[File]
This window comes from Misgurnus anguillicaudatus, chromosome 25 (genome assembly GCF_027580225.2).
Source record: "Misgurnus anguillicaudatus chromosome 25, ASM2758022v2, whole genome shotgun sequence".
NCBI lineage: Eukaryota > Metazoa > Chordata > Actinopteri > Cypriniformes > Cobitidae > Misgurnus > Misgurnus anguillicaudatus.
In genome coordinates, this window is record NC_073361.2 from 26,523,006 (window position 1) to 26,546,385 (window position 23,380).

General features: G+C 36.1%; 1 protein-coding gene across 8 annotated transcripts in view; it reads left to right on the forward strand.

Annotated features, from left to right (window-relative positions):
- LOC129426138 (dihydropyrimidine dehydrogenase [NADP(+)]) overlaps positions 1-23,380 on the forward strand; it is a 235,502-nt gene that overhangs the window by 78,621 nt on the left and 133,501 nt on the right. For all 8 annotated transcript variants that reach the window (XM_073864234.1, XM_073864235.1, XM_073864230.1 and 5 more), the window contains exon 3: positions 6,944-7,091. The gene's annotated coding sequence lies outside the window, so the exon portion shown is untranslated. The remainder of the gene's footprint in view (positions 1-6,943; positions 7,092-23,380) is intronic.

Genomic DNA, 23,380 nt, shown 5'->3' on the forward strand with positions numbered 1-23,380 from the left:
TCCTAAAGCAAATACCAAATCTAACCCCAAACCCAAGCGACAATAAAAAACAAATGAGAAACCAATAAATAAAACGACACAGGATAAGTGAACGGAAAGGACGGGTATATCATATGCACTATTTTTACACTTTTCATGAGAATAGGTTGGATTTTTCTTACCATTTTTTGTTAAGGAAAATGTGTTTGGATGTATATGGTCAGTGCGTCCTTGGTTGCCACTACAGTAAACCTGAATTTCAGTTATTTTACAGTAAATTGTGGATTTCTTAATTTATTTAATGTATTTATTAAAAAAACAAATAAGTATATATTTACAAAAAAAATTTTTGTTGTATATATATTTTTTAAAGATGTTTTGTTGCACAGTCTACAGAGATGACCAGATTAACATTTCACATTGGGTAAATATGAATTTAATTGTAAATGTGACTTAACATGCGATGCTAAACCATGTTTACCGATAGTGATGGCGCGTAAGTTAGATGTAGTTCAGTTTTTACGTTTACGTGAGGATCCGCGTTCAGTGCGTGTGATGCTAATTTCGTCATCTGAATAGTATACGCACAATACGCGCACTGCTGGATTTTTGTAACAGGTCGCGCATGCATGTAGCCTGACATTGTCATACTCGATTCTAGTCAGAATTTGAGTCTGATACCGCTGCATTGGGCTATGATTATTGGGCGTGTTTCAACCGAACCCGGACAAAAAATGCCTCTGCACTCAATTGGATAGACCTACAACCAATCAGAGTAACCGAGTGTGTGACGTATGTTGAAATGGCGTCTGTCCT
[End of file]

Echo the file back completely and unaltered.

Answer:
This window comes from Misgurnus anguillicaudatus, chromosome 25 (genome assembly GCF_027580225.2).
Source record: "Misgurnus anguillicaudatus chromosome 25, ASM2758022v2, whole genome shotgun sequence".
NCBI lineage: Eukaryota > Metazoa > Chordata > Actinopteri > Cypriniformes > Cobitidae > Misgurnus > Misgurnus anguillicaudatus.
In genome coordinates, this window is record NC_073361.2 from 26,523,006 (window position 1) to 26,546,385 (window position 23,380).

General features: G+C 36.1%; 1 protein-coding gene across 8 annotated transcripts in view; it reads left to right on the forward strand.

Annotated features, from left to right (window-relative positions):
- LOC129426138 (dihydropyrimidine dehydrogenase [NADP(+)]) overlaps positions 1-23,380 on the forward strand; it is a 235,502-nt gene that overhangs the window by 78,621 nt on the left and 133,501 nt on the right. For all 8 annotated transcript variants that reach the window (XM_073864234.1, XM_073864235.1, XM_073864230.1 and 5 more), the window contains exon 3: positions 6,944-7,091. The gene's annotated coding sequence lies outside the window, so the exon portion shown is untranslated. The remainder of the gene's footprint in view (positions 1-6,943; positions 7,092-23,380) is intronic.

Genomic DNA, 23,380 nt, shown 5'->3' on the forward strand with positions numbered 1-23,380 from the left:
TCCTAAAGCAAATACCAAATCTAACCCCAAACCCAAGCGACAATAAAAAACAAATGAGAAACCAATAAATAAAACGACACAGGATAAGTGAACGGAAAGGACGGGTATATCATATGCACTATTTTTACACTTTTCATGAGAATAGGTTGGATTTTTCTTACCATTTTTTGTTAAGGAAAATGTGTTTGGATGTATATGGTCAGTGCGTCCTTGGTTGCCACTACAGTAAACCTGAATTTCAGTTATTTTACAGTAAATTGTGGATTTCTTAATTTATTTAATGTATTTATTAAAAAAACAAATAAGTATATATTTACAAAAAAAATTTTTGTTGTATATATATTTTTTAAAGATGTTTTGTTGCACAGTCTACAGAGATGACCAGATTAACATTTCACATTGGGTAAATATGAATTTAATTGTAAATGTGACTTAACATGCGATGCTAAACCATGTTTACCGATAGTGATGGCGCGTAAGTTAGATGTAGTTCAGTTTTTACGTTTACGTGAGGATCCGCGTTCAGTGCGTGTGATGCTAATTTCGTCATCTGAATAGTATACGCACAATACGCGCACTGCTGGATTTTTGTAACAGGTCGCGCATGCATGTAGCCTGACATTGTCATACTCGATTCTAGTCAGAATTTGAGTCTGATACCGCTGCATTGGGCTATGATTATTGGGCGTGTTTCAACCGAACCCGGACAAAAAATGCCTCTGCACTCAATTGGATAGACCTACAACCAATCAGAGTAACCGAGTGTGTGACGTATGTTGAAATGGCGTCTGTCCT